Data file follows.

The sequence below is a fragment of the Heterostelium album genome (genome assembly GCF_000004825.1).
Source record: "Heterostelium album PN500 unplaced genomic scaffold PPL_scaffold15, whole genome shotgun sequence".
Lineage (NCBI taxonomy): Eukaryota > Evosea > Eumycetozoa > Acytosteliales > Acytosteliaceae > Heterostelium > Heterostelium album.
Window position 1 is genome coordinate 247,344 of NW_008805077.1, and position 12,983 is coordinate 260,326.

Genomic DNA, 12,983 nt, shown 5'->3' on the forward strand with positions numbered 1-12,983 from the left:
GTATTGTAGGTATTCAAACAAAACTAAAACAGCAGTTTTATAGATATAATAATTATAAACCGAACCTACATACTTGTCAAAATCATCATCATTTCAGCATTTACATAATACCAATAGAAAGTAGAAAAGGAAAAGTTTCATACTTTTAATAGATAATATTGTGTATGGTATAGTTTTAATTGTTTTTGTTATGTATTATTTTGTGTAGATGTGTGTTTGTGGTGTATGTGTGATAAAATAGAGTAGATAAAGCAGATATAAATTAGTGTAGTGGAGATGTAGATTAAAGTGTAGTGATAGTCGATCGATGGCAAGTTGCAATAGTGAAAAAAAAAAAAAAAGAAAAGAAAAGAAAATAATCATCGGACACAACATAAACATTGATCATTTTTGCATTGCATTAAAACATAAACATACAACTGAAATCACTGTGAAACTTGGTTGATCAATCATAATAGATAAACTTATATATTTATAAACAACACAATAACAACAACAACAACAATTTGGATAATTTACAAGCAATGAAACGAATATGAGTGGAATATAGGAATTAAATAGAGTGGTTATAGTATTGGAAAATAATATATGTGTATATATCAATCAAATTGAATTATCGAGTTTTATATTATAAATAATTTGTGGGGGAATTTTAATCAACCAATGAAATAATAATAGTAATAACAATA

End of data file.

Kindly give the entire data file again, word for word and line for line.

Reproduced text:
The sequence below is a fragment of the Heterostelium album genome (genome assembly GCF_000004825.1).
Source record: "Heterostelium album PN500 unplaced genomic scaffold PPL_scaffold15, whole genome shotgun sequence".
Lineage (NCBI taxonomy): Eukaryota > Evosea > Eumycetozoa > Acytosteliales > Acytosteliaceae > Heterostelium > Heterostelium album.
Window position 1 is genome coordinate 247,344 of NW_008805077.1, and position 12,983 is coordinate 260,326.

Genomic DNA, 12,983 nt, shown 5'->3' on the forward strand with positions numbered 1-12,983 from the left:
GTATTGTAGGTATTCAAACAAAACTAAAACAGCAGTTTTATAGATATAATAATTATAAACCGAACCTACATACTTGTCAAAATCATCATCATTTCAGCATTTACATAATACCAATAGAAAGTAGAAAAGGAAAAGTTTCATACTTTTAATAGATAATATTGTGTATGGTATAGTTTTAATTGTTTTTGTTATGTATTATTTTGTGTAGATGTGTGTTTGTGGTGTATGTGTGATAAAATAGAGTAGATAAAGCAGATATAAATTAGTGTAGTGGAGATGTAGATTAAAGTGTAGTGATAGTCGATCGATGGCAAGTTGCAATAGTGAAAAAAAAAAAAAAAGAAAAGAAAAGAAAATAATCATCGGACACAACATAAACATTGATCATTTTTGCATTGCATTAAAACATAAACATACAACTGAAATCACTGTGAAACTTGGTTGATCAATCATAATAGATAAACTTATATATTTATAAACAACACAATAACAACAACAACAACAATTTGGATAATTTACAAGCAATGAAACGAATATGAGTGGAATATAGGAATTAAATAGAGTGGTTATAGTATTGGAAAATAATATATGTGTATATATCAATCAAATTGAATTATCGAGTTTTATATTATAAATAATTTGTGGGGGAATTTTAATCAACCAATGAAATAATAATAGTAATAACAATA